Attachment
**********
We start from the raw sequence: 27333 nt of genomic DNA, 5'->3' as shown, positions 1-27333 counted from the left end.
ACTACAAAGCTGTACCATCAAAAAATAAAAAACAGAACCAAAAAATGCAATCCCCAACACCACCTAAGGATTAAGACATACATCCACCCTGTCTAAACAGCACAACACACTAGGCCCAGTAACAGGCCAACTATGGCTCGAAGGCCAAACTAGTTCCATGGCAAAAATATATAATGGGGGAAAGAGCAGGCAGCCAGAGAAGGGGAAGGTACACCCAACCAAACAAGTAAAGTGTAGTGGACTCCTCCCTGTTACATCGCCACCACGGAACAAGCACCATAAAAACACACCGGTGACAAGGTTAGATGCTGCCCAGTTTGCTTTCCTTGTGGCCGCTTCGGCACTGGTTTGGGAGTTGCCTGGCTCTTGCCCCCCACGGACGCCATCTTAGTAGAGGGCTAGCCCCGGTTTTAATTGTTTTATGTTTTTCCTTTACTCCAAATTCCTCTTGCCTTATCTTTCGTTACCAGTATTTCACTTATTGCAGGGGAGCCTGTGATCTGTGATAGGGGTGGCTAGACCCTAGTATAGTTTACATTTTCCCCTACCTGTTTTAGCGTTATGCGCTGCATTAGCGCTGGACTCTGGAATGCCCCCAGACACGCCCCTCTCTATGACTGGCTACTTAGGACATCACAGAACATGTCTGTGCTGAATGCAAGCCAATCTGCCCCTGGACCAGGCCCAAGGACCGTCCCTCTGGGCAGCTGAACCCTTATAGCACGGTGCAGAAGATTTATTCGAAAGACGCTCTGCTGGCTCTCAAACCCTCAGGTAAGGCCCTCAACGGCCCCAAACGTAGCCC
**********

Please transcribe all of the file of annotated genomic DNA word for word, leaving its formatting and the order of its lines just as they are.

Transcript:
We start from the raw sequence: 27333 nt of genomic DNA, 5'->3' as shown, positions 1-27333 counted from the left end.
ACTACAAAGCTGTACCATCAAAAAATAAAAAACAGAACCAAAAAATGCAATCCCCAACACCACCTAAGGATTAAGACATACATCCACCCTGTCTAAACAGCACAACACACTAGGCCCAGTAACAGGCCAACTATGGCTCGAAGGCCAAACTAGTTCCATGGCAAAAATATATAATGGGGGAAAGAGCAGGCAGCCAGAGAAGGGGAAGGTACACCCAACCAAACAAGTAAAGTGTAGTGGACTCCTCCCTGTTACATCGCCACCACGGAACAAGCACCATAAAAACACACCGGTGACAAGGTTAGATGCTGCCCAGTTTGCTTTCCTTGTGGCCGCTTCGGCACTGGTTTGGGAGTTGCCTGGCTCTTGCCCCCCACGGACGCCATCTTAGTAGAGGGCTAGCCCCGGTTTTAATTGTTTTATGTTTTTCCTTTACTCCAAATTCCTCTTGCCTTATCTTTCGTTACCAGTATTTCACTTATTGCAGGGGAGCCTGTGATCTGTGATAGGGGTGGCTAGACCCTAGTATAGTTTACATTTTCCCCTACCTGTTTTAGCGTTATGCGCTGCATTAGCGCTGGACTCTGGAATGCCCCCAGACACGCCCCTCTCTATGACTGGCTACTTAGGACATCACAGAACATGTCTGTGCTGAATGCAAGCCAATCTGCCCCTGGACCAGGCCCAAGGACCGTCCCTCTGGGCAGCTGAACCCTTATAGCACGGTGCAGAAGATTTATTCGAAAGACGCTCTGCTGGCTCTCAAACCCTCAGGTAAGGCCCTCAACGGCCCCAAACGTAGCCC